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MSU father/son duo tackles decades-old eclipse question

Thursday Oct. 12th, 2017

Millions of people flocked to the 70-mile-wide path of the 2017 total solar eclipse to get a glimpse of the perfectly obscured sun, but Montana State University professor Joe Shaw and his father, Glenn Shaw, went there to answer a decades-old riddle.
 
The implications of the riddle - really a somewhat obscure scientific question - are more important today than in 1973, when Glenn traveled to Kenya to document a total solar eclipse that crossed Africa.
 
In the scorching desert, with lions roaring at sunset, he and his colleagues “trained and trained and trained” for their experiment for two weeks, Glenn recalled recently. Their primary objective was to measure how dark the sky got during the eclipse and to compare that to his mathematical models.
 
“I just thought it would make an interesting experiment,” said Glenn, who earned his bachelor’s in electrical engineering at MSU in 1963 and went on to become a professor of physics at the University of Alaska - Fairbanks.
 
When the eclipse finally came, the scientists used special motor-driven cameras to scan the sky, and found that it was about 10,000 times darker than during a normal day, which agreed with their predictions. They also measured the sky’s polarization and were surprised to find that it changed remarkably during the eclipse.

 
Polarization occurs when waves of light are aligned. The same scattering of light that causes the sky to be blue also polarizes light to varying degrees in different parts of the sky. Polarization cannot be discerned with the naked eye, although sunglasses and camera lenses make use of the phenomenon to reduce glare. Glenn’s experiment was the first time that anyone had ever measured the changes in polarization across the entire sky during a total solar eclipse.

 
“He’s pretty well-known as the guy who pointed out that sky polarization during an eclipse is symmetric about the zenith,” said Joe, a professor in the Department of Electrical and Computer Engineering in the College of Engineering.
 
“Symmetric about the zenith” looks like rings concentric around the center of the sky. Normally, polarization is more linear, a gradient from east to west. The change could be partially explained by Glenn’s models. But “his measurements showed a slight asymmetry,” Joe said. The rings were slightly higher on one side. That became the riddle.

 
Glenn and others had theories about what caused the anomaly: the reflectance of a nearby lake; the effects of distant clouds; the sky changing while the scans slowly happened. But nobody provided a definitive answer, in part because total eclipses are relatively rare, occurring somewhere on the planet only every one to three years.

 
Meanwhile, Joe developed a specialty in atmospheric optics and advanced his own research at MSU. Over time, his work converged on polarization, which was becoming increasingly important for detecting satellites and spacecraft too small to otherwise see, among other things.
 
“If you’re on Earth looking at a satellite in space, you have to look through the sky,” he said. To do that reliably, “the polarization that exists in the atmosphere has to be understood, it has to be predictable.”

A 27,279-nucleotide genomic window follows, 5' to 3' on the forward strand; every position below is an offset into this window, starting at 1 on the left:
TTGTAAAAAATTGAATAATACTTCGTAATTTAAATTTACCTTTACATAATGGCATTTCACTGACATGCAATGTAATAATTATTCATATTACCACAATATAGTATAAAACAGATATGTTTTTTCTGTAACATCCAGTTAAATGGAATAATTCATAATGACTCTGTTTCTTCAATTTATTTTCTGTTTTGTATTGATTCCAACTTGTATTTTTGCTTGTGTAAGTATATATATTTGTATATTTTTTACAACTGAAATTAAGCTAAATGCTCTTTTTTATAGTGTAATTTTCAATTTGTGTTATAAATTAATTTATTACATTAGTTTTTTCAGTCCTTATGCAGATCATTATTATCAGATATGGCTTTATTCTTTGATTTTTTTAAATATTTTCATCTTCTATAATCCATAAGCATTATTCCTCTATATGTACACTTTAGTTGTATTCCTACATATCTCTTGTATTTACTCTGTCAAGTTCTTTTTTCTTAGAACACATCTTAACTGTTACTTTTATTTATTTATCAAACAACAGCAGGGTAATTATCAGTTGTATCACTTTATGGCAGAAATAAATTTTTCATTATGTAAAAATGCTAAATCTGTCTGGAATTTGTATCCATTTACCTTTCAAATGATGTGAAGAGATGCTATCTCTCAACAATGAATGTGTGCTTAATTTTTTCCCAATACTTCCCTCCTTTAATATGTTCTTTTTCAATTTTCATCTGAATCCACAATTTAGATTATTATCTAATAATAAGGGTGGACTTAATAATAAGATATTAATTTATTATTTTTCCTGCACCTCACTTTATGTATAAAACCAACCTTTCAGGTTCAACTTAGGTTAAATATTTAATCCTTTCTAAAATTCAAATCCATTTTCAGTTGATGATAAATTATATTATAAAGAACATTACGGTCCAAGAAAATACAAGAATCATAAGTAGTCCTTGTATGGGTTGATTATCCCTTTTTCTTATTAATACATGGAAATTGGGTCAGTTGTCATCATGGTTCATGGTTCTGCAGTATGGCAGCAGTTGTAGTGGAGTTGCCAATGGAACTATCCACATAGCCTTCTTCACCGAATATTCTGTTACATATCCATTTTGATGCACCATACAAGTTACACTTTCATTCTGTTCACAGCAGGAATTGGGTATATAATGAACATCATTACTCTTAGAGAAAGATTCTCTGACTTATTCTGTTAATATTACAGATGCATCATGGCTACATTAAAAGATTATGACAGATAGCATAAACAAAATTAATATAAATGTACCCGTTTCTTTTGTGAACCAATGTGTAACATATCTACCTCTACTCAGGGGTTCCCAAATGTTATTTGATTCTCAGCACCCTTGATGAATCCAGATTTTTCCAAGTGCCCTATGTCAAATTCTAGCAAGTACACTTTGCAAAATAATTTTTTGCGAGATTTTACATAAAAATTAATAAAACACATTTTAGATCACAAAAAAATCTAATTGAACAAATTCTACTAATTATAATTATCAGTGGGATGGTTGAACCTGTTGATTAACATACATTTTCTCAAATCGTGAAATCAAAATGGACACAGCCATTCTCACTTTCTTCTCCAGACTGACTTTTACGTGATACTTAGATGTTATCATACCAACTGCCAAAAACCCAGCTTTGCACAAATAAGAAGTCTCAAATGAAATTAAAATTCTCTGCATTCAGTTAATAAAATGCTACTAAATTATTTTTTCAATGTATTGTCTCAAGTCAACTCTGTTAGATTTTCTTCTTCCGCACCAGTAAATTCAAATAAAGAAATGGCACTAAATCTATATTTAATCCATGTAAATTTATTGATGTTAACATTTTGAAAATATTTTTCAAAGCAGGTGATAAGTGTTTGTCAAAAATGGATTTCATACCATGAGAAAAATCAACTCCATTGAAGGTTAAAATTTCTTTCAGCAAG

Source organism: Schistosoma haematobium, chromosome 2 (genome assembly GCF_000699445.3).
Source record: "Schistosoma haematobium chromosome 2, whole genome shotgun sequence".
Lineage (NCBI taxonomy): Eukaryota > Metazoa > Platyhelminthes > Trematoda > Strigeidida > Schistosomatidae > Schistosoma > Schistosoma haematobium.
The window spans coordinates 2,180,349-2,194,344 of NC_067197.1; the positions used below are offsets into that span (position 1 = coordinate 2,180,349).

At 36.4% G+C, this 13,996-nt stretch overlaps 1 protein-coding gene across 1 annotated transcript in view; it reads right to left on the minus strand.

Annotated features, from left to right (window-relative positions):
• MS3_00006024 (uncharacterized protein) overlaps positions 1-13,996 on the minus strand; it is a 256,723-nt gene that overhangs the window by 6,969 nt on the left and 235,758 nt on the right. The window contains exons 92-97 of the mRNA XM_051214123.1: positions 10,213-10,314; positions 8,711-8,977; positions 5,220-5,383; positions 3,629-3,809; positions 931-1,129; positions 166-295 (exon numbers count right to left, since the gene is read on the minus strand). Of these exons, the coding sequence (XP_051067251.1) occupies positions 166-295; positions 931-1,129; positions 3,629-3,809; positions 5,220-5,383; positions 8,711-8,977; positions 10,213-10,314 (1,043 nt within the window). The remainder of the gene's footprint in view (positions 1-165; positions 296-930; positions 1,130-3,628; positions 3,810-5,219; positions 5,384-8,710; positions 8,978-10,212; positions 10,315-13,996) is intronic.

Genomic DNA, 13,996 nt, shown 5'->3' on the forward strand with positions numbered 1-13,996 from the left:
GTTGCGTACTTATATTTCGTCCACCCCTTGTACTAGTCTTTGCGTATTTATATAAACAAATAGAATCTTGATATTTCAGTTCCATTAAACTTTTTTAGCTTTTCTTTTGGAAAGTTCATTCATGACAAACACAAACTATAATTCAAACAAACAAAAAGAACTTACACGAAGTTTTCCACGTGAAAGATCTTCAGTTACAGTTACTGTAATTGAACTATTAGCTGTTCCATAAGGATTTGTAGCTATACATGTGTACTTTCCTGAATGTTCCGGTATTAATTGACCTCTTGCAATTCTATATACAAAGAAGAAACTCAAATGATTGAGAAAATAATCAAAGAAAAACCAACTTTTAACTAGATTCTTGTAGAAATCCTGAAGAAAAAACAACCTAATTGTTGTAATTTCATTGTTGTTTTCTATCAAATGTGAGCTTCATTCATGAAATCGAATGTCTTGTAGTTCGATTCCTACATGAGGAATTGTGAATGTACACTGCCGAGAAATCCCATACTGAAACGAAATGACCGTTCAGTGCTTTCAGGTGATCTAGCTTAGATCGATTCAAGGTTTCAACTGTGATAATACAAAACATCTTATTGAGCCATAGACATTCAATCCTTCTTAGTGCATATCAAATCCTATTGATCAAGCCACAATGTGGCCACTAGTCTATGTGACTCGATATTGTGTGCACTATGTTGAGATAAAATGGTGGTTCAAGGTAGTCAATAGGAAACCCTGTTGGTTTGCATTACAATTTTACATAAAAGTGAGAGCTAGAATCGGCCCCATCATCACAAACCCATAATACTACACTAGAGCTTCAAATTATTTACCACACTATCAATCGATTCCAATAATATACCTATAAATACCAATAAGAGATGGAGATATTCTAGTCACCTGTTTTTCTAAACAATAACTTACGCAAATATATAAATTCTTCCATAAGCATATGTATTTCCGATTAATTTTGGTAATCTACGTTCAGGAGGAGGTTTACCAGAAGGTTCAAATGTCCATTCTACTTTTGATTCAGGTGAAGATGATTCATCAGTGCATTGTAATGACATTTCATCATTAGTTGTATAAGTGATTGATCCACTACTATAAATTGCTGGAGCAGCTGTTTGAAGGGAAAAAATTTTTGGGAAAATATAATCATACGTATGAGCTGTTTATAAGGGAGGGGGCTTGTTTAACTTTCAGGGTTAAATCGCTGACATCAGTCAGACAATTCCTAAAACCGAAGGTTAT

In 2008, he made very accurate measurements of normal, daytime sky polarization from the Mauna Loa volcano in Hawaii. The results, which suggested that the reflective properties of the volcano’s lava fields had influenced the polarization measurements, brought him face-to-face with the same questions that Glenn’s 1973 experiment had raised.

 
Not long after that, Joe started thinking about the 2017 eclipse and talking with Glenn about answering that riddle once and for all.
 
“Other people had looked at this issue but nobody had made a good set of measurements with all the supporting data,” such as ground reflectance and cloud distribution, he said.
 
Their goal would be to make the most well-documented measurements of the sky during a total eclipse using new, powerful cameras that Joe had developed at MSU. “We have many capabilities that (Glenn) didn’t have,” he said.
 
After four years of preparation, their plan came to fruition on Aug. 21, 2017 in Rexburg, Idaho, where Joe and Glenn together measured the polarization of the sky using both a replica of Glenn’s scanning system as well as the new all-sky imagers. And they were joined by four MSU graduate students and three undergrads from Brigham Young University’s Rexburg campus. Another undergraduate student from Colorado State University had helped develop the camera systems, but was unable to join the team in Idaho.

 
“We know enough now to know that it was a big success,” Joe said after the eclipse.
 
So, has the riddle been answered?
 
“I don’t have the final answer yet, but I’m very excited about what we’re seeing,” Joe said. The team will analyze the data in the coming months.
 
But he’s increasingly confident saying that the asymmetry that Glenn measured was caused in part by the limitations of his equipment. As the eclipse’s shadow swept across the Earth during the 1973 eclipse, the sky polarization was changing while the camera was making its scans.
 
With the specialized optics that his team developed for the darkness of the eclipse, Joe is now dreaming up new experiments to measure polarization in the nighttime sky, which perhaps would create new questions for researchers to answer in coming decades.
 
“Everything we’ve been doing in the daytime, we can start doing at night,” he said. “Nobody has ever done that. This whole world opens up to us now.”